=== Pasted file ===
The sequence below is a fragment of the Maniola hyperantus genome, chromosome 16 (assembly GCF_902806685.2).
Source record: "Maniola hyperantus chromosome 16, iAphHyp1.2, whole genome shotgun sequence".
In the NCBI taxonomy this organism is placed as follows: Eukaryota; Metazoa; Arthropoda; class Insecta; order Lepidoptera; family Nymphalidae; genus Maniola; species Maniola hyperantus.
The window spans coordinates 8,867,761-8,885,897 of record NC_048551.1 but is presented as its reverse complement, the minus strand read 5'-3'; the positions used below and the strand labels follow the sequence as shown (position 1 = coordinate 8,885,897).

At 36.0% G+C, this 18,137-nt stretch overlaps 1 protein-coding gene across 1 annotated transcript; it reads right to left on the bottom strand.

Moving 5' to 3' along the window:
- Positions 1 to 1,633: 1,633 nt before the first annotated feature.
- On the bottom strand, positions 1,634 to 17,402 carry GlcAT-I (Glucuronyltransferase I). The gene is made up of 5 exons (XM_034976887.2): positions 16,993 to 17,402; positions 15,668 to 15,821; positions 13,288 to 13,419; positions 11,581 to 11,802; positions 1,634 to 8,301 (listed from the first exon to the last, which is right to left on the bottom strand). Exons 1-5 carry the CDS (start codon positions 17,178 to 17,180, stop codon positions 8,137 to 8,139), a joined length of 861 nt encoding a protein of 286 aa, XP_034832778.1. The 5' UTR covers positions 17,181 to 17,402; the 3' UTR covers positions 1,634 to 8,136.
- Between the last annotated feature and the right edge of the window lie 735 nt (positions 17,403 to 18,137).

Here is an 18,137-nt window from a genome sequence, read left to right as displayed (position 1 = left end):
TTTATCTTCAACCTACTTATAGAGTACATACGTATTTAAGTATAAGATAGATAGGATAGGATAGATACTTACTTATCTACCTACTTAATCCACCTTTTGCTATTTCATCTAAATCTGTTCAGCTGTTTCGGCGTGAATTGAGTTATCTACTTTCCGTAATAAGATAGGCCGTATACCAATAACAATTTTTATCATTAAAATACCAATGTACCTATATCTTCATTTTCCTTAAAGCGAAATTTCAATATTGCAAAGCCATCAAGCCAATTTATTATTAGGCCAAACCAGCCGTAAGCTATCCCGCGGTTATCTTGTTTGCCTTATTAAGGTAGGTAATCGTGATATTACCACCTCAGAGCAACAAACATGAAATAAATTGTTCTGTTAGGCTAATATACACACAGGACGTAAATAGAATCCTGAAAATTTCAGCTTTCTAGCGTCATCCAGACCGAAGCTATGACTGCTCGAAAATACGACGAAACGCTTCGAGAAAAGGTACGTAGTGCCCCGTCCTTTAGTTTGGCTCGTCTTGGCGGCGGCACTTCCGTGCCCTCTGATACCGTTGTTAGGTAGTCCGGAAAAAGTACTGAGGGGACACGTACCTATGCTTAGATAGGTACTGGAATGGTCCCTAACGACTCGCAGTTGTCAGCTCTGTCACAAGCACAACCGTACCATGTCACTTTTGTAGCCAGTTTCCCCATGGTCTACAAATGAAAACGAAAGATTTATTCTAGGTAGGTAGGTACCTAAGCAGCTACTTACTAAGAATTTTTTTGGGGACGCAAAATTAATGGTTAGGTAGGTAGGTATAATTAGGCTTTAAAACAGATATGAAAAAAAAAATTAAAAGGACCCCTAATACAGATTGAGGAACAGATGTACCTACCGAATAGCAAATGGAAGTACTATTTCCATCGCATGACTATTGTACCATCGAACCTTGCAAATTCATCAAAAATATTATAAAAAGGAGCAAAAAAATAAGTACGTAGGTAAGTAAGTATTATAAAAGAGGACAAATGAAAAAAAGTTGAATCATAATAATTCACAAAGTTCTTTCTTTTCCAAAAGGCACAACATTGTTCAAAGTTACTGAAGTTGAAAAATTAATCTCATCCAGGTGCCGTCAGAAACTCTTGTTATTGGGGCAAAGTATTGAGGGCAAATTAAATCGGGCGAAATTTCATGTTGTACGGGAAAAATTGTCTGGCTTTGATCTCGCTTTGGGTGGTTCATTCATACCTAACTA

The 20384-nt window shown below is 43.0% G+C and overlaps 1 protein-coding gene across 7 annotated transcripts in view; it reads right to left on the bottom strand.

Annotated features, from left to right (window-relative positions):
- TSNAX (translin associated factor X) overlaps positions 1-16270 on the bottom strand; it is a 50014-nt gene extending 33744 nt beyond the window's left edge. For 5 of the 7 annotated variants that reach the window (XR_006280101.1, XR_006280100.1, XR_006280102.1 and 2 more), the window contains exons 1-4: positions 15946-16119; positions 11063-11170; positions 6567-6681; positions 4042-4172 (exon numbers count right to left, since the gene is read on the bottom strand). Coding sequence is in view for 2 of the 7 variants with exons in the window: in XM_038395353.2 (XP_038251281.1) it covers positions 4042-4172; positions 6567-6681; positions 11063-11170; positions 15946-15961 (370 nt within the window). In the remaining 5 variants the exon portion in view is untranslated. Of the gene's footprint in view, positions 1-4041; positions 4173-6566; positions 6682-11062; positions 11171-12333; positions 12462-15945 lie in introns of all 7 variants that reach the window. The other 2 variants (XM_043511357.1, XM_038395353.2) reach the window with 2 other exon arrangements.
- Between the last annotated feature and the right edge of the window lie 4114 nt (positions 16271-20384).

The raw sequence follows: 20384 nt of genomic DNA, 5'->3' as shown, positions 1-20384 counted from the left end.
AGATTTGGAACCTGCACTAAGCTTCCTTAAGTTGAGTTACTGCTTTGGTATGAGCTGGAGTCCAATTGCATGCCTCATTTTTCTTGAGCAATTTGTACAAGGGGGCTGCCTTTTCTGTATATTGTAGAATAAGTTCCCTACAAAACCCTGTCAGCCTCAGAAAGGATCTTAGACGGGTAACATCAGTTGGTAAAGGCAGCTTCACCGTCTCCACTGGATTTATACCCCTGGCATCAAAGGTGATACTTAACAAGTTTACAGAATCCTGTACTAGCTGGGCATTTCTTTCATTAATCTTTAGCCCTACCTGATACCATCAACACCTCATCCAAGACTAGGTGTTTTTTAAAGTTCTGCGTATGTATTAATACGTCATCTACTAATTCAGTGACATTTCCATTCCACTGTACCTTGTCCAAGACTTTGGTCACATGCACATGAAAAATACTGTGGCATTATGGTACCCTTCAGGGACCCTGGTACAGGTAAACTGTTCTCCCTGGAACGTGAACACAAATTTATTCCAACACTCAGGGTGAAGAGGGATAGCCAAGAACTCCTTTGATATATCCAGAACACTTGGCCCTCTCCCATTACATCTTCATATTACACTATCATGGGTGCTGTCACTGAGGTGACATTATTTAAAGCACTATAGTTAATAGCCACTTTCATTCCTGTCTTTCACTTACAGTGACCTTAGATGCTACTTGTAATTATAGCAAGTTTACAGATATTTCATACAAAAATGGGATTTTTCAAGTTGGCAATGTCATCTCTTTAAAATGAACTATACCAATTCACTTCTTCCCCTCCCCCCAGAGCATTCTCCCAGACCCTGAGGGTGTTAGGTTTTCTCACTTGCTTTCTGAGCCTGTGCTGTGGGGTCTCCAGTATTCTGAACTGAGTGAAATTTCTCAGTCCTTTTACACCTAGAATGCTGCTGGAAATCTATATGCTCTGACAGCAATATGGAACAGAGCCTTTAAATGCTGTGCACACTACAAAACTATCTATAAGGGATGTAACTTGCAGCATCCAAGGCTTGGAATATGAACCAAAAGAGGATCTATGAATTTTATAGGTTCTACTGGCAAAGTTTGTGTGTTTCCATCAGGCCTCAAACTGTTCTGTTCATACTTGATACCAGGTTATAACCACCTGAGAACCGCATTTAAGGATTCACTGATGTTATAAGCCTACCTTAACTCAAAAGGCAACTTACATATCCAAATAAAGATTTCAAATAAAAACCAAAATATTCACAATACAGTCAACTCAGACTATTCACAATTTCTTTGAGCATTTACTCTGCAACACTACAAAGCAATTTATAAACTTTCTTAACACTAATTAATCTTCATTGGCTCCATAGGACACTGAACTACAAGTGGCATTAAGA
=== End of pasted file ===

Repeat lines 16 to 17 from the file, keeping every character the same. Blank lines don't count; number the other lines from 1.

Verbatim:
The raw sequence follows: 20384 nt of genomic DNA, 5'->3' as shown, positions 1-20384 counted from the left end.
AGATTTGGAACCTGCACTAAGCTTCCTTAAGTTGAGTTACTGCTTTGGTATGAGCTGGAGTCCAATTGCATGCCTCATTTTTCTTGAGCAATTTGTACAAGGGGGCTGCCTTTTCTGTATATTGTAGAATAAGTTCCCTACAAAACCCTGTCAGCCTCAGAAAGGATCTTAGACGGGTAACATCAGTTGGTAAAGGCAGCTTCACCGTCTCCACTGGATTTATACCCCTGGCATCAAAGGTGATACTTAACAAGTTTACAGAATCCTGTACTAGCTGGGCATTTCTTTCATTAATCTTTAGCCCTACCTGATACCATCAACACCTCATCCAAGACTAGGTGTTTTTTAAAGTTCTGCGTATGTATTAATACGTCATCTACTAATTCAGTGACATTTCCATTCCACTGTACCTTGTCCAAGACTTTGGTCACATGCACATGAAAAATACTGTGGCATTATGGTACCCTTCAGGGACCCTGGTACAGGTAAACTGTTCTCCCTGGAACGTGAACACAAATTTATTCCAACACTCAGGGTGAAGAGGGATAGCCAAGAACTCCTTTGATATATCCAGAACACTTGGCCCTCTCCCATTACATCTTCATATTACACTATCATGGGTGCTGTCACTGAGGTGACATTATTTAAAGCACTATAGTTAATAGCCACTTTCATTCCTGTCTTTCACTTACAGTGACCTTAGATGCTACTTGTAATTATAGCAAGTTTACAGATATTTCATACAAAAATGGGATTTTTCAAGTTGGCAATGTCATCTCTTTAAAATGAACTATACCAATTCACTTCTTCCCCTCCCCCCAGAGCATTCTCCCAGACCCTGAGGGTGTTAGGTTTTCTCACTTGCTTTCTGAGCCTGTGCTGTGGGGTCTCCAGTATTCTGAACTGAGTGAAATTTCTCAGTCCTTTTACACCTAGAATGCTGCTGGAAATCTATATGCTCTGACAGCAATATGGAACAGAGCCTTTAAATGCTGTGCACACTACAAAACTATCTATAAGGGATGTAACTTGCAGCATCCAAGGCTTGGAATATGAACCAAAAGAGGATCTATGAATTTTATAGGTTCTACTGGCAAAGTTTGTGTGTTTCCATCAGGCCTCAAACTGTTCTGTTCATACTTGATACCAGGTTATAACCACCTGAGAACCGCATTTAAGGATTCACTGATGTTATAAGCCTACCTTAACTCAAAAGGCAACTTACATATCCAAATAAAGATTTCAAATAAAAACCAAAATATTCACAATACAGTCAACTCAGACTATTCACAATTTCTTTGAGCATTTACTCTGCAACACTACAAAGCAATTTATAAACTTTCTTAACACTAATTAATCTTCATTGGCTCCATAGGACACTGAACTACAAGTGGCATTAAGA